Loss is a very personal experience, and it can differ significantly between people. How it’s felt can depend on someone’s relationship with the person who has died, and it often involves moving through a range of emotions.

There’s no ‘wrong’ way to feel

Losing someone by suicide sometimes brings with it complicated and contradictory feelings and thoughts. This can include questioning whether more could have been done to prevent their death. It can also involve a sense of guilt and/or anger at the person who has died, or at yourself or others who knew them. Some people might also become more worried or anxious about the wellbeing of other people around them.

There isn’t a ‘normal’ way to feel or behave following a death by suicide, and therefore different reactions are okay and common.

A specific guide is available to provide guidance and advice specifically to those who’ve lost someone to suicide. This provides information about grief and loss and the inquest process, and it gives specific advice for people who had close relationships to the person who died and for people of different faiths and cultures. It also contains information on how to support others who’ve been affected by a suicide.

If you think that you or someone else would benefit from extra help – e.g. if they’ve been withdrawn for a long time, or are feeling unable to talk about the person who died, making major life changes that seem unhelpful, drinking excessively, etc. – then there are a range of options provided on our ‘Sources of Support’ page that can be used to get that help.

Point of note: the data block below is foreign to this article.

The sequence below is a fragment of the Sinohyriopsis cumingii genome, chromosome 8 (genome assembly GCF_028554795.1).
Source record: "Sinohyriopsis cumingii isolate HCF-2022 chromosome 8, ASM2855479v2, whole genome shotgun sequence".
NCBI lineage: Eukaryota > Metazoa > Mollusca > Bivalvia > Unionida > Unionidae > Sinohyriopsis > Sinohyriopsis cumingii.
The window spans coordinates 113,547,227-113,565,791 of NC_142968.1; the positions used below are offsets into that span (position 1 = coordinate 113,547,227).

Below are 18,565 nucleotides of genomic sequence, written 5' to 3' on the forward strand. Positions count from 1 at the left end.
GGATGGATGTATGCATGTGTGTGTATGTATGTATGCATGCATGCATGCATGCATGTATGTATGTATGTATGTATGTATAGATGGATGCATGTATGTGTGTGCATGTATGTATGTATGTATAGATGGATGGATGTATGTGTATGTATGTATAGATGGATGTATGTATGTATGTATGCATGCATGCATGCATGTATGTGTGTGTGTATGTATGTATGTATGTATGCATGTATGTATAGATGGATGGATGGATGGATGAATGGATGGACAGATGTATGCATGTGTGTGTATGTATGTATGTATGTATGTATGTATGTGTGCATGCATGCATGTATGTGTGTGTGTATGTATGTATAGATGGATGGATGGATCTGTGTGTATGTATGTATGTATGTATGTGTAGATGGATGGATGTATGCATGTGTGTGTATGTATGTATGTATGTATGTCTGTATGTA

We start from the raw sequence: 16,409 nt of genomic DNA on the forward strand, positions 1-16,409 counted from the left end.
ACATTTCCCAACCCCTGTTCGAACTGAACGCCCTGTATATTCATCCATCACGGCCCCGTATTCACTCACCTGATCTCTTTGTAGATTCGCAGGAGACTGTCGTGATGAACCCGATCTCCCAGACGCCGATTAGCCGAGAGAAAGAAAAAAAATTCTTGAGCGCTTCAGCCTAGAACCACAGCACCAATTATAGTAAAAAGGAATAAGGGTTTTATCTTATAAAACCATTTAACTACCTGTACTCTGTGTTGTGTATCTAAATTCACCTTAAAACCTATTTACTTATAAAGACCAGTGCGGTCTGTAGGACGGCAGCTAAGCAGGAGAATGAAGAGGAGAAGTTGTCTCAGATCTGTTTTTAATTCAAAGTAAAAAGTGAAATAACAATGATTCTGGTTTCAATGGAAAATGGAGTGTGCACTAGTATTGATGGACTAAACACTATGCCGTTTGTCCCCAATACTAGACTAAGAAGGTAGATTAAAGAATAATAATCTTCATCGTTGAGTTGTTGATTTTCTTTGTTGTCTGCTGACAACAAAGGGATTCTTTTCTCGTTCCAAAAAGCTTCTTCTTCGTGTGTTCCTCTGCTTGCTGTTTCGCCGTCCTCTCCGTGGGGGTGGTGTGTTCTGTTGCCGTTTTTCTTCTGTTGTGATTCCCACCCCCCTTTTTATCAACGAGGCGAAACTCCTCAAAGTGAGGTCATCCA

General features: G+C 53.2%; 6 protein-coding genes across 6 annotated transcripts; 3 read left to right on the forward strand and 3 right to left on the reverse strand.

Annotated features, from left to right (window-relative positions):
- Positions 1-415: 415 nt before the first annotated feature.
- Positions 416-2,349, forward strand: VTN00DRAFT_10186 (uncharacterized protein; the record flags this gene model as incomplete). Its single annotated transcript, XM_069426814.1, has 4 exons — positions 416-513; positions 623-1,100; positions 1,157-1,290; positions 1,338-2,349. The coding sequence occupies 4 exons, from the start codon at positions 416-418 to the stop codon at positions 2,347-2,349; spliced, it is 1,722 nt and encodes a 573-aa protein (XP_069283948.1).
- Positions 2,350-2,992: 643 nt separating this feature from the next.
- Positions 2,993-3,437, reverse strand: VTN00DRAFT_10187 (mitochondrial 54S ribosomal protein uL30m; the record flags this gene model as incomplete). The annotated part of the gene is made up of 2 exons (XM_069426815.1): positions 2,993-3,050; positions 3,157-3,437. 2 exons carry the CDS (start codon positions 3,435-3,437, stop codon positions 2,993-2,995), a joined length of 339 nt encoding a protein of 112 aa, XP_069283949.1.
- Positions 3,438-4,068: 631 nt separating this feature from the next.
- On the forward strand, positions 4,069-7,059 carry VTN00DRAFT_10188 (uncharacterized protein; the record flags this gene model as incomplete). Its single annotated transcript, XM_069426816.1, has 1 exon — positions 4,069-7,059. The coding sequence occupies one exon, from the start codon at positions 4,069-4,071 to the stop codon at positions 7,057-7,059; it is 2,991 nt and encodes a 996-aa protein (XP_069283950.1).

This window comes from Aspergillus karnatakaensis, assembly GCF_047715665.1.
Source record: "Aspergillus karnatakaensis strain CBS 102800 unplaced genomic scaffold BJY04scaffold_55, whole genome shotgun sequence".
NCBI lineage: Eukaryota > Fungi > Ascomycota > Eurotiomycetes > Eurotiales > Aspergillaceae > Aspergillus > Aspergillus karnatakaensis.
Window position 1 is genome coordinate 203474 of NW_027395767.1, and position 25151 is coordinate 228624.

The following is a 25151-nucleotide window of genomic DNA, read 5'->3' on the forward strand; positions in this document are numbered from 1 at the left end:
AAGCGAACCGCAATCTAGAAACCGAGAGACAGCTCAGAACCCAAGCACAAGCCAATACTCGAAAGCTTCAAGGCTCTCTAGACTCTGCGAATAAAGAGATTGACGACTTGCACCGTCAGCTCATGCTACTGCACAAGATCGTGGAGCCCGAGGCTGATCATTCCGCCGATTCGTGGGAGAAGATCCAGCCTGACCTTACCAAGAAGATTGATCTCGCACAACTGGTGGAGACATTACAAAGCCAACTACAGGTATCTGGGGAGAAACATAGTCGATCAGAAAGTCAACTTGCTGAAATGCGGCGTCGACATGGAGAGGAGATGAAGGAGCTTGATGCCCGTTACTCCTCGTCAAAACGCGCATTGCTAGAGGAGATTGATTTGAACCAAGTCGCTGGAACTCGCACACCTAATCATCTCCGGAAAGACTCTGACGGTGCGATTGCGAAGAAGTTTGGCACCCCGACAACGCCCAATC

Important note: if you’re thinking about suicide yourself – at any stage of the grief process – then talk to someone and seek support.

Specialist support

Grief comes in waves and is unpredictable – some days will be more difficult than others, and it’s important to grieve in your own way and at your own pace. If you feel like you (or someone else) need to talk to someone but don’t feel comfortable talking to a friend or family member, you could speak to someone via a helpline, support group or counselling. Here are some examples of specialist support services for loss by suicide.

  • Survivors of Bereavement by Suicide offers support after someone has died by suicide. You can call 0300 111 5065 on Mondays and Tuesdays from 9am–5pm.
  • Cruse Bereavement Support offers face-to-face, online and telephone support for people who are grieving after a death.
  • Meeting others bereaved by suicide can help some people to feel less isolated. Facing the Future is a support group for people who’ve lost someone through suicide.
  • If you’re a child, or supporting a bereaved child, Winston’s Wish provides support and guidance to bereaved families, including children.

Supporting someone affected by suicide

If you’re supporting someone who’s been affected by a person they know dying by suicide, then it may be helpful to bear these points in mind:

  • Ask, don’t assume – everyone is different, and what helps one person may be different for someone else. A good first step is often to ask what someone would like and not to assume.
  • It can be hard to know what to say to someone who’s experienced a loss, including by suicide. Sometimes, people might feel that it’s better not to say the wrong thing, but this can feel isolating or lonely for someone who needs support. The Support After Suicide Partnership has a guide that might help you with Finding the Words to talk to someone.
  • Check in – a sense of loss and grief can continue for a very long time, and continuing to check in with someone who’s coping after a death by suicide can provide a sense of connection and support.
  • Support for them and you – if you think that you or someone else would benefit from extra help, support or just want to talk to someone, then you can access a range of support services and details are provided in the Sources of Support page via the button below.

Sources of Support